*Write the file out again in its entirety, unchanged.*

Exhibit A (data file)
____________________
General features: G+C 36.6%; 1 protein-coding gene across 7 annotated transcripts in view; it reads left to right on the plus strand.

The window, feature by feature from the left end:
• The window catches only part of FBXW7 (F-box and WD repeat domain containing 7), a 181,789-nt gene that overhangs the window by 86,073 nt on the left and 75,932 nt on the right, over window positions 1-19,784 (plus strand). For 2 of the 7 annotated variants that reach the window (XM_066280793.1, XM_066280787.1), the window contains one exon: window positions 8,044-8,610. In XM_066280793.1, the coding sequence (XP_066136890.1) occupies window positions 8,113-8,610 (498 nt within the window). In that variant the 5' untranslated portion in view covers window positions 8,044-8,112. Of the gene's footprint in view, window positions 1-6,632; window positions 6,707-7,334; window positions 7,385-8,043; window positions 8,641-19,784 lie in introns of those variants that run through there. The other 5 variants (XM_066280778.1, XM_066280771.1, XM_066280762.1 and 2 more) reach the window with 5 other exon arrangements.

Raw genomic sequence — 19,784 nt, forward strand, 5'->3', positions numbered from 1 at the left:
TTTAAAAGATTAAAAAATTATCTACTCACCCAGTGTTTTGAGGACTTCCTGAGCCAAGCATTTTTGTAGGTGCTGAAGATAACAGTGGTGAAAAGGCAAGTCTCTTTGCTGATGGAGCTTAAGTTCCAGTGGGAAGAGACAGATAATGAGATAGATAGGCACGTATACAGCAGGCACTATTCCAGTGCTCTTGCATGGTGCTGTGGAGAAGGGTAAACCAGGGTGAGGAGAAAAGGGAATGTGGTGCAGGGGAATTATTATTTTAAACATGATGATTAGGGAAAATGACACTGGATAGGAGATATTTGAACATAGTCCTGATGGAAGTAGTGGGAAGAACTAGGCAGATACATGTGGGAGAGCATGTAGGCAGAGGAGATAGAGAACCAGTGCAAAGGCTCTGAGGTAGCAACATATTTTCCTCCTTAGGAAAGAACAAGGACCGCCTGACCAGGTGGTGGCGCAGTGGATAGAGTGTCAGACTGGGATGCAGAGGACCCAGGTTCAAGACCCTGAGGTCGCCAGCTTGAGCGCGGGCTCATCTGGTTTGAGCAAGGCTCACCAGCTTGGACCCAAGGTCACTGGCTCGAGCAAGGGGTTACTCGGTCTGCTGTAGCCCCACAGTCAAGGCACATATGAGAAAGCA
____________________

General features: G+C 36.6%; 1 protein-coding gene across 7 annotated transcripts in view; it reads left to right on the plus strand.

The window, feature by feature from the left end:
• The window catches only part of FBXW7 (F-box and WD repeat domain containing 7), a 181,789-nt gene that overhangs the window by 86,073 nt on the left and 75,932 nt on the right, over window positions 1-19,784 (plus strand). For 2 of the 7 annotated variants that reach the window (XM_066280793.1, XM_066280787.1), the window contains one exon: window positions 8,044-8,610. In XM_066280793.1, the coding sequence (XP_066136890.1) occupies window positions 8,113-8,610 (498 nt within the window). In that variant the 5' untranslated portion in view covers window positions 8,044-8,112. Of the gene's footprint in view, window positions 1-6,632; window positions 6,707-7,334; window positions 7,385-8,043; window positions 8,641-19,784 lie in introns of those variants that run through there. The other 5 variants (XM_066280778.1, XM_066280771.1, XM_066280762.1 and 2 more) reach the window with 5 other exon arrangements.

Raw genomic sequence — 19,784 nt, forward strand, 5'->3', positions numbered from 1 at the left:
TTTAAAAGATTAAAAAATTATCTACTCACCCAGTGTTTTGAGGACTTCCTGAGCCAAGCATTTTTGTAGGTGCTGAAGATAACAGTGGTGAAAAGGCAAGTCTCTTTGCTGATGGAGCTTAAGTTCCAGTGGGAAGAGACAGATAATGAGATAGATAGGCACGTATACAGCAGGCACTATTCCAGTGCTCTTGCATGGTGCTGTGGAGAAGGGTAAACCAGGGTGAGGAGAAAAGGGAATGTGGTGCAGGGGAATTATTATTTTAAACATGATGATTAGGGAAAATGACACTGGATAGGAGATATTTGAACATAGTCCTGATGGAAGTAGTGGGAAGAACTAGGCAGATACATGTGGGAGAGCATGTAGGCAGAGGAGATAGAGAACCAGTGCAAAGGCTCTGAGGTAGCAACATATTTTCCTCCTTAGGAAAGAACAAGGACCGCCTGACCAGGTGGTGGCGCAGTGGATAGAGTGTCAGACTGGGATGCAGAGGACCCAGGTTCAAGACCCTGAGGTCGCCAGCTTGAGCGCGGGCTCATCTGGTTTGAGCAAGGCTCACCAGCTTGGACCCAAGGTCACTGGCTCGAGCAAGGGGTTACTCGGTCTGCTGTAGCCCCACAGTCAAGGCACATATGAGAAAGCA